As enterprise datasets grow at unprecedented rates, with the majority of it being unstructured data, requirements for modern backup and archive have expanded beyond the capabilities of legacy secondary storage systems.
Modern backup and archive must have the following four requirements to meet the demands of massive unstructured data:
Policy-Based Data Management
Policy-based workflows for backup and archive streamline data management by allowing administrators to easily set policies for automatic backup and tiering to cloud.
Another big problem with massive datasets is not knowing what’s there, so it’s incredibly useful to have a single consolidated tier with indexing and search. Autodiscovery of shares and exports helps administrators easily discover what data needs to be protected.
Data Movement Engine
Moving data becomes extremely difficult when datasets are large. Legacy backup solutions use single-threaded protocols to move data, but this fails for petabyte-scale data.
A modern backup and archive solution must use highly parallel streams to move data. Another requirement of modern data movement is latency awareness, which enables backups to run continuously without creating backup windows.
As data grows quickly both on-premises and in cloud, enterprises face the challenge of data management in a hybrid world. Cloud-native architecture for on-premises infrastructure helps to bring cloud benefits to enterprise datacenters.
These cloud benefits include scale-out architecture, resiliency, and agility. Scale-out architecture allows enterprises to scale their solution without creating silos, which becomes essential as data grows large. The distributed nature of cloud-native architecture results in resiliency, protecting against potential failures. Lastly, users experience agility due to nondisruptive software updates.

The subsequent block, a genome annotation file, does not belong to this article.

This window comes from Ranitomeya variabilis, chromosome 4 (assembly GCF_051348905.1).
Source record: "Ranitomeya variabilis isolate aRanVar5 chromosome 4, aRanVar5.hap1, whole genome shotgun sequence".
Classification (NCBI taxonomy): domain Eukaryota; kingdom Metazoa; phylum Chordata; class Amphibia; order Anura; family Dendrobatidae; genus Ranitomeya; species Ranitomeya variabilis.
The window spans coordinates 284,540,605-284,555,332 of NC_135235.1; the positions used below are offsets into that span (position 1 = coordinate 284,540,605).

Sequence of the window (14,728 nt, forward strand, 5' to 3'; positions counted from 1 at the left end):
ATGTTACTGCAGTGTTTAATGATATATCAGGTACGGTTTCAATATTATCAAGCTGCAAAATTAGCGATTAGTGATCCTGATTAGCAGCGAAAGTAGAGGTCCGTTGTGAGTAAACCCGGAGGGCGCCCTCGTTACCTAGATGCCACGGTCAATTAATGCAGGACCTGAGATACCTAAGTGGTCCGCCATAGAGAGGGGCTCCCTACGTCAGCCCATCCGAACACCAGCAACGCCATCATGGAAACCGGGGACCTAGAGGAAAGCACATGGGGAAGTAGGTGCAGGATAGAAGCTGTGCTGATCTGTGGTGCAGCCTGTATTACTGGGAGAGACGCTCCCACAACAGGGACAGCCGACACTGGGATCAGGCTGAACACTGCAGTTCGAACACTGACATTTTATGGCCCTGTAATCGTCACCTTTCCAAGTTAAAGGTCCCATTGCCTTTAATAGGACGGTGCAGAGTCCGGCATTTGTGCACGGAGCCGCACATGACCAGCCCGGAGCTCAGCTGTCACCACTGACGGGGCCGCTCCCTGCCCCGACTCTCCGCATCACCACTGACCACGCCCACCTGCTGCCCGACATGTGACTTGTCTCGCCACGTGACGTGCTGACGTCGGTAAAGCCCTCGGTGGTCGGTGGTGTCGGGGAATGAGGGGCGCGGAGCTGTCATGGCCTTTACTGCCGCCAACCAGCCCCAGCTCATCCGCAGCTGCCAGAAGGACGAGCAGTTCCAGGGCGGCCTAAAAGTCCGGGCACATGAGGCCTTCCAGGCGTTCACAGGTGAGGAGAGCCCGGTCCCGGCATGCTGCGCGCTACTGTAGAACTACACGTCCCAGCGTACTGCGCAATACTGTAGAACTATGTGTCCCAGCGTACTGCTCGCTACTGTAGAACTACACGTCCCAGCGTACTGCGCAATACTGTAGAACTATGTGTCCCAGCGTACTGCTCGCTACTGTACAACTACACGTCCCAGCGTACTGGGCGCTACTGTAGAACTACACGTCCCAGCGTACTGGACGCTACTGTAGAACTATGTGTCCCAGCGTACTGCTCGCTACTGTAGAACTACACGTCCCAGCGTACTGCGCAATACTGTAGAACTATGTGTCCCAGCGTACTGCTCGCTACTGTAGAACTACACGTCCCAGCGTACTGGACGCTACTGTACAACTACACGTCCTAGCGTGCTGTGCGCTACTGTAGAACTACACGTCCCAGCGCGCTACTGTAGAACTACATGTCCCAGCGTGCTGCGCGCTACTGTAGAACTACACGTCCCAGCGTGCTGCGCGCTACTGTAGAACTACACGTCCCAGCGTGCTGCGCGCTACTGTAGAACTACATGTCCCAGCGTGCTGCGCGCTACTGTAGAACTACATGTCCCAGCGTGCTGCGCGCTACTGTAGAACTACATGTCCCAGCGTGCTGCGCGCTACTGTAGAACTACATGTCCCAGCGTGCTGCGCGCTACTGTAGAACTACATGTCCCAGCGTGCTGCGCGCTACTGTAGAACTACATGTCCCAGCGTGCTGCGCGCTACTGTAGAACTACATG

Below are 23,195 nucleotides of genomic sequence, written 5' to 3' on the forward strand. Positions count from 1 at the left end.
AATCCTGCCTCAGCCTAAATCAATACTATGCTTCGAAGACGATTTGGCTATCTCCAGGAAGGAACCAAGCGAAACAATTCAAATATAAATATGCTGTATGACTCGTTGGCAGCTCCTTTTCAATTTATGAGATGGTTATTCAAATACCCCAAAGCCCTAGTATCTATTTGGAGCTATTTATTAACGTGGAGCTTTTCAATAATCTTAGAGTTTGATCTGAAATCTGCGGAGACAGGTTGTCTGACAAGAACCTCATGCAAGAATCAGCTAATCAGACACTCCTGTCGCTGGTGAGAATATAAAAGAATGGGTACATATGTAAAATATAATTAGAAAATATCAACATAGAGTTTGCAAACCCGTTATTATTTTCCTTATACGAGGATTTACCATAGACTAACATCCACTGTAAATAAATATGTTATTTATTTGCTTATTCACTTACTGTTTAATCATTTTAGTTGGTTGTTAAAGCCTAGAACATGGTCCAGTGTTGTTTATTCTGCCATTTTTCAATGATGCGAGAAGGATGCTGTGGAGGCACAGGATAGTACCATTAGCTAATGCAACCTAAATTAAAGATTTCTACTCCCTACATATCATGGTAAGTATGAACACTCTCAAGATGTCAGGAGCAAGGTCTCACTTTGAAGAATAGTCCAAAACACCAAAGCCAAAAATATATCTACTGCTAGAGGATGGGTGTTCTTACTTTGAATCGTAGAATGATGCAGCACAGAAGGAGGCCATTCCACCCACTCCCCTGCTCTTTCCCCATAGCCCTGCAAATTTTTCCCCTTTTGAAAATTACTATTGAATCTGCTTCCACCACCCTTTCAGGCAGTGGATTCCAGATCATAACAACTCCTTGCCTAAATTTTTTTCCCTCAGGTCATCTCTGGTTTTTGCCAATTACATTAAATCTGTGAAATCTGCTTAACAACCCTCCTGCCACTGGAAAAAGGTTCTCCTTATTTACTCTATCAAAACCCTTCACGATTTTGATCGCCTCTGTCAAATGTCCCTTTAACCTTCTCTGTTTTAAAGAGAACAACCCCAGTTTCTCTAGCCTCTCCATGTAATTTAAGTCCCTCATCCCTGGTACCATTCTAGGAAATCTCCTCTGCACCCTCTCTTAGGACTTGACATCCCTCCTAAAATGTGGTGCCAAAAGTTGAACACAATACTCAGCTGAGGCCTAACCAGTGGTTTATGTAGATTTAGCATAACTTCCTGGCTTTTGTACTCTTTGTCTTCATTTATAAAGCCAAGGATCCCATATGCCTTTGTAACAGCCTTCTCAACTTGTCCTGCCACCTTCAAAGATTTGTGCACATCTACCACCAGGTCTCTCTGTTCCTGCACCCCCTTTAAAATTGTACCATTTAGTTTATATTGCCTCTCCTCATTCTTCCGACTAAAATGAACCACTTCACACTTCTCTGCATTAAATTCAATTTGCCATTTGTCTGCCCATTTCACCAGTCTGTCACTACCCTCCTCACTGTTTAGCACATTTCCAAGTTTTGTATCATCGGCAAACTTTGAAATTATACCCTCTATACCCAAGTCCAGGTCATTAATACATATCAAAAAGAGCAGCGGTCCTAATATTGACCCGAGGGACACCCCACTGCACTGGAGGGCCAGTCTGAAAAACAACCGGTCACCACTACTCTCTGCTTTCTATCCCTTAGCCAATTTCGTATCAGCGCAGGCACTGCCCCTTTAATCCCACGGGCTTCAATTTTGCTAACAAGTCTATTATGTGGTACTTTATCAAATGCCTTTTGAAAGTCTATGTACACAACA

Finally, as the demands for managing massive unstructured data grow, as-a-Service providers offer a scalable, more agile alternative to legacy systems.
“as-a-Service” means that instead of buying hardware and then dealing with the day-to-day maintenance and troubleshooting of the secondary storage solution, customers pay for an all-inclusive service which alleviates management overhead.
as-a-Service offerings take care of monitoring, diagnostics, failure management, and software updates. This is particularly valuable as data grows larger because it actually ends up saving enterprises money by lowering total cost of ownership (TCO). And unlike traditional managed services, which employed customer service teams that get expensive as data grows, as-a-Service vendors use software to provide efficient and cost-effective services.